Hillary Clinton says she's "feeling very good" about where she stands in the Democratic primary fight
Clinton told Cuomo that neither she or her campaign is asking Sanders to drop out
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“Sen. Sanders had a good night last night, and I congratulated him, but if you look at the numbers, I’m still considerably ahead in both the popular vote and most importantly, the delegate count,” Clinton told CNN’s Chris Cuomo. “So I’m feeling very good about where we are.”
A CNN delegate estimate shows Clinton with 1,780 delegates – 1,297 pledged, 483 super delegates – to Sanders’$2 1,099 – 1,068 pledged, 31 super delegates. A total of 2,383 delegates are needed to win the Democratic nomination.
Clinton declined to echo the calls from some of her campaign surrogates and supporters for Sanders to drop out of the race so she can focus on the general.
“Well, of course, I’m not asking him to. I wouldn’t ask him to and my campaign is not asking him to,” she said.
But Clinton isn’t shying away from stepping up her rhetoric on her opponent as the race turns to the April 19 New York primary. She has jumped on a lengthy interview Sanders gave the New York Daily News where he struggled to answer how he would break up big banks – a signature issue – and defend his position that surviving family members of the Sandy Hook victims shouldn’t be allowed to sue gun manufacturers.
“If you’re concerned about income inequality and holding the banks accountable, you have to know how it works and what you have to do to make it work,” she said.
As for the Sandy Hook comments, Clinton said she was “appalled.”
“When it comes to guns we have a really serious difference and I was appalled that Sen. Sanders said he really didn’t see any reason for the parents children massacred at Sandy Hook in Connecticut to try and be able to sue the gun makers,” she said.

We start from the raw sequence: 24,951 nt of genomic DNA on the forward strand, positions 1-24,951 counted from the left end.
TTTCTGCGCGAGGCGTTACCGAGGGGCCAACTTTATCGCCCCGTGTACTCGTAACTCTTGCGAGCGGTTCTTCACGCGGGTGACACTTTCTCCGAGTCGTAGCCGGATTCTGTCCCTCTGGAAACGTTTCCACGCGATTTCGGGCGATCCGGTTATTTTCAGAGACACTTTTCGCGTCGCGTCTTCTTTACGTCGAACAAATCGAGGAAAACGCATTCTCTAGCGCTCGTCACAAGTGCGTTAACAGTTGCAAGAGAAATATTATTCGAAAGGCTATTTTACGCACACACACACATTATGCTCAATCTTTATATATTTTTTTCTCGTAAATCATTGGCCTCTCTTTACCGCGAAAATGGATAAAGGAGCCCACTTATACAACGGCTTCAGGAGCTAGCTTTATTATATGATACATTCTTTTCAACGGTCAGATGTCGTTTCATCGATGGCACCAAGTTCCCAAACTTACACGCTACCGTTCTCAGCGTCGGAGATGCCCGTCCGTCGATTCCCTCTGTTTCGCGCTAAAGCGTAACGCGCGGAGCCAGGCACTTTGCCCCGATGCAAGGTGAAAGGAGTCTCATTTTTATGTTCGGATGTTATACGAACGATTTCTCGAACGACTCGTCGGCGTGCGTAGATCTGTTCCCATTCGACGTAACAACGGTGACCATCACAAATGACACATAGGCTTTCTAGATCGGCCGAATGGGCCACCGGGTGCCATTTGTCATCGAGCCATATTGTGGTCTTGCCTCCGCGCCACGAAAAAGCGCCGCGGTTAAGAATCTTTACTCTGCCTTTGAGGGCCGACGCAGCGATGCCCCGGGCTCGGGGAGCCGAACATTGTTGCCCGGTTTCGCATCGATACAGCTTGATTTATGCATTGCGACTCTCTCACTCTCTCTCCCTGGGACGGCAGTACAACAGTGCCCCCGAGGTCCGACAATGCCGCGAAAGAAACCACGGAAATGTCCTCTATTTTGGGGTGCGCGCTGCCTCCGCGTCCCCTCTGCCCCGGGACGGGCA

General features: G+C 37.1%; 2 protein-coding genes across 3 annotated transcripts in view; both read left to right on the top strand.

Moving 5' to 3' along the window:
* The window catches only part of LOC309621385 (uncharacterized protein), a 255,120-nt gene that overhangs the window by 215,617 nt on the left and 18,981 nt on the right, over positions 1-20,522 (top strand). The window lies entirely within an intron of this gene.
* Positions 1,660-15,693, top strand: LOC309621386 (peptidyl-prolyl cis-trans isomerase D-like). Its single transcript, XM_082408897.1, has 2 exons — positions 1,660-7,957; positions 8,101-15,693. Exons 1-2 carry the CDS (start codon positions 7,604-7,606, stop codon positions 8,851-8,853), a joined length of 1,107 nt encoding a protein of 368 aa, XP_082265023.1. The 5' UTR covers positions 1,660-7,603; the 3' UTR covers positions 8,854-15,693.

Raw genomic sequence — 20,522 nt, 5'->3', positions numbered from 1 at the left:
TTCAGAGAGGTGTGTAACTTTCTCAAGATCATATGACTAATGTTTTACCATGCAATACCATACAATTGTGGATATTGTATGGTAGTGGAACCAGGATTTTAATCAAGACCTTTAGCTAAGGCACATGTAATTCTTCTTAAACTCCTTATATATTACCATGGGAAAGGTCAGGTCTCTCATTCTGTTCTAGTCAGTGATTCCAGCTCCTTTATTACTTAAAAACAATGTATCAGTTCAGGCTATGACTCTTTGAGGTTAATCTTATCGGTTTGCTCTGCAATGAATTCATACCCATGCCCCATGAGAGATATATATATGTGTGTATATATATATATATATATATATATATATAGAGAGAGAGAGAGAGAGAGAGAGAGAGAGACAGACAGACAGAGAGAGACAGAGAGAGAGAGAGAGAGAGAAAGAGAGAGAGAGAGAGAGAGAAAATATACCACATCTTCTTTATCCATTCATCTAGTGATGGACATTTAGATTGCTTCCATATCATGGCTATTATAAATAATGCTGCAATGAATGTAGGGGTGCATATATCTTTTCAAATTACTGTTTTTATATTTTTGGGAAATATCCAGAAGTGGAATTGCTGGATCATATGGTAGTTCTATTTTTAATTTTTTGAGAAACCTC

The Sanders campaign, meanwhile, has said her presidential bid has the potential to split the party.
“Don’t destroy the Democratic Party to satisfy the secretary’s ambitions to become president of the United States,” Jeff Weaver, Sanders’ campaign manager, told CNN Tuesday night.
Clinton laughed when asked about his comments.
“It is just ludicrous on the face of it. You know, I have been campaigning for Democrats, fundraising for Democrats, recruiting for Democrats to run and win for a really long time, I think about 40 years,” Clinton said.
She added: “Bernie Sanders, by his own admission, has never even been a Democrat. So look, I understand they’re getting anxious, I get that. But they need to be thoughtful about what they do say because at the end of the day, we need a Democratic president to succeed President Obama and to protect and further the progress that we’ve made under his eight years in office.”
Sanders unsuccessfully ran for the U.S. Senate in 1971 as a member of Liberty Union party and, in 1981, when he successfully ran for mayor of Burlington, Vermont, he did so as an independent. At times, the senator has identified as a democratic socialist.
Sanders, however, listed the Democratic Party as his party affiliation in his statement of candidacy for his presidential run. He also declared as a Democrat during the New Hampshire primary.